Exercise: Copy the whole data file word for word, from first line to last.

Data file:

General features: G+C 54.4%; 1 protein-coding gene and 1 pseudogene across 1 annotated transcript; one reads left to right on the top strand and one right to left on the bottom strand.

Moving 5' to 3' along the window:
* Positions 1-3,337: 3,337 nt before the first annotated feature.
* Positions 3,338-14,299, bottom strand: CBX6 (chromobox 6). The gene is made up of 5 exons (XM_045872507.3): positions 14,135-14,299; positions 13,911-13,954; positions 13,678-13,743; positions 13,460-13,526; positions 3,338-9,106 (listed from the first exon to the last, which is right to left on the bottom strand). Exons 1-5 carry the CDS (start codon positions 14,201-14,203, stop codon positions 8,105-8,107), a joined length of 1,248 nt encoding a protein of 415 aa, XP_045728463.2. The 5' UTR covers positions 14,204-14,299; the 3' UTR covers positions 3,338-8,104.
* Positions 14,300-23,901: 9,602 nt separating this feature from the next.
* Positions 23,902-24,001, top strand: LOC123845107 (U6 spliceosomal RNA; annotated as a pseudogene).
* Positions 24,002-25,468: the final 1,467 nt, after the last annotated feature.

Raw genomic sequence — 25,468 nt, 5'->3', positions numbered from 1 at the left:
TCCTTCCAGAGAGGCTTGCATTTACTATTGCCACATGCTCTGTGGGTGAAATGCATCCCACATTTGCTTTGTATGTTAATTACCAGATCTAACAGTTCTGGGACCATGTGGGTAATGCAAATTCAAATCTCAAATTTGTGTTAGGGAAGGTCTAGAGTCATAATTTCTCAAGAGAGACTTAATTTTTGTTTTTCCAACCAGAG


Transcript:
General features: G+C 54.4%; 1 protein-coding gene and 1 pseudogene across 1 annotated transcript; one reads left to right on the top strand and one right to left on the bottom strand.

Moving 5' to 3' along the window:
* Positions 1-3,337: 3,337 nt before the first annotated feature.
* Positions 3,338-14,299, bottom strand: CBX6 (chromobox 6). The gene is made up of 5 exons (XM_045872507.3): positions 14,135-14,299; positions 13,911-13,954; positions 13,678-13,743; positions 13,460-13,526; positions 3,338-9,106 (listed from the first exon to the last, which is right to left on the bottom strand). Exons 1-5 carry the CDS (start codon positions 14,201-14,203, stop codon positions 8,105-8,107), a joined length of 1,248 nt encoding a protein of 415 aa, XP_045728463.2. The 5' UTR covers positions 14,204-14,299; the 3' UTR covers positions 3,338-8,104.
* Positions 14,300-23,901: 9,602 nt separating this feature from the next.
* Positions 23,902-24,001, top strand: LOC123845107 (U6 spliceosomal RNA; annotated as a pseudogene).
* Positions 24,002-25,468: the final 1,467 nt, after the last annotated feature.

Raw genomic sequence — 25,468 nt, 5'->3', positions numbered from 1 at the left:
TCCTTCCAGAGAGGCTTGCATTTACTATTGCCACATGCTCTGTGGGTGAAATGCATCCCACATTTGCTTTGTATGTTAATTACCAGATCTAACAGTTCTGGGACCATGTGGGTAATGCAAATTCAAATCTCAAATTTGTGTTAGGGAAGGTCTAGAGTCATAATTTCTCAAGAGAGACTTAATTTTTGTTTTTCCAACCAGAG